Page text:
Natural Parenting: Back to Basics in Infant Care
Abstract: This review examines an age-old approach to parenting recently rediscovered in Western industrialized societies and known by names such as natural parenting, attachment parenting, and instinctive parenting. Its leading principle is utmost sensitivity to the child's innate emotional and physical needs, resulting in extended breastfeeding on demand, extensive infant carrying on the caregiver's body, and cosleeping of infant and parents. The described practices prevailed during the evolutionary history of the human species and reflect the natural, innate rearing style of the human species to which the human infant has biologically adapted over the course of evolution.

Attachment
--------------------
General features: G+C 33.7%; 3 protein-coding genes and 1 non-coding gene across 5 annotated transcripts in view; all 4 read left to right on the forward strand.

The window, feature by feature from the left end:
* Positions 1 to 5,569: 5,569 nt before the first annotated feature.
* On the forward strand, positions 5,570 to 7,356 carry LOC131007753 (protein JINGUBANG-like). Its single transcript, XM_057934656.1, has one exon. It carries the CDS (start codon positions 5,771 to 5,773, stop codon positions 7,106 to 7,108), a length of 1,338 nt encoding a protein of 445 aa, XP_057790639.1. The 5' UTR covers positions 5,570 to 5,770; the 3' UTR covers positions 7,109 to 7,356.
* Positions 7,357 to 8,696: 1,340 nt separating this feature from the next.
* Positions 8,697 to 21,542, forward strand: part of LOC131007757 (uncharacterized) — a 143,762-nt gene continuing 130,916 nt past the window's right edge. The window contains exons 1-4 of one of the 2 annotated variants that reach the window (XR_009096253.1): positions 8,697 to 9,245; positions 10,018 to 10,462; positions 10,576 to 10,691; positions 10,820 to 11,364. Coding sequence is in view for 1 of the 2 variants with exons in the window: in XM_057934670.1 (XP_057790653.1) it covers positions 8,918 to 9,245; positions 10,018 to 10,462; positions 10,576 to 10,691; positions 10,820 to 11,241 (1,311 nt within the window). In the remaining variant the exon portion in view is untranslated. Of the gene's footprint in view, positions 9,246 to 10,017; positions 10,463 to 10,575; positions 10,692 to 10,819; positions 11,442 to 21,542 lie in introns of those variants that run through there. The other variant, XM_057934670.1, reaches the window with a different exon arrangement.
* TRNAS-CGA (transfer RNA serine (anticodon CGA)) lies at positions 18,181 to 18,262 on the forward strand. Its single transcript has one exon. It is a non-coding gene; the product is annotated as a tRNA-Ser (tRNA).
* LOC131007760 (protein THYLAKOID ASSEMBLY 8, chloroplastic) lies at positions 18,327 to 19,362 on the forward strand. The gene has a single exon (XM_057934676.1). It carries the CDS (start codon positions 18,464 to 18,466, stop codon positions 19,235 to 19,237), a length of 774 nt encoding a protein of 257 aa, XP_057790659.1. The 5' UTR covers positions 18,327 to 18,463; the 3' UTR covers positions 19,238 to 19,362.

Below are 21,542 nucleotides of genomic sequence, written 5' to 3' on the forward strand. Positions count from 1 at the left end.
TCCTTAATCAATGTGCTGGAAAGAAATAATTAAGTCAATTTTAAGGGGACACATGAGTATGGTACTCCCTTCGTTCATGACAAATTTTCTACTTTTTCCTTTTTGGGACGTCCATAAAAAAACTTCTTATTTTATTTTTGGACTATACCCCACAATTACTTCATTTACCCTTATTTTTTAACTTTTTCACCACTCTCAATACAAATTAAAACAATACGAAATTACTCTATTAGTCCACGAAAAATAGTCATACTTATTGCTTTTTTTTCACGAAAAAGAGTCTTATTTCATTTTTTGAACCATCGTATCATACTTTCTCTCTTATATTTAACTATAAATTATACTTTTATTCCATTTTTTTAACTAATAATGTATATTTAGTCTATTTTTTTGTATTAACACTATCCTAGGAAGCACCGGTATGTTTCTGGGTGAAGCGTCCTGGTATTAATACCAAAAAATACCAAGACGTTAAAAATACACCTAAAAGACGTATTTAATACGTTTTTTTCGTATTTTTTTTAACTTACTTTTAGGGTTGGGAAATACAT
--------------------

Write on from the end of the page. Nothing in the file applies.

An overview of research
from diverse areas regarding psychological as well as
physiological aspects of early care provides evidence for the
beneficial effects of natural parenting. Cross-cultural and
historical data is cited to reveal the widespread use of the
investigated parenting style. It is concluded that the described
approach to parenting provides the human infant with an ideal
environment for optimal growth both psychologically and
physiologically. It is yet to be determined how much departure
from this prototype of optimal human parenting is possible
without compromising infant and parental wellbeing. The review
also invites a critical reevaluation of current Western
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Keywords: natural parenting, attachment parenting, infant carrying, breastfeeding, bed sharing, prototype of optimal human parenting.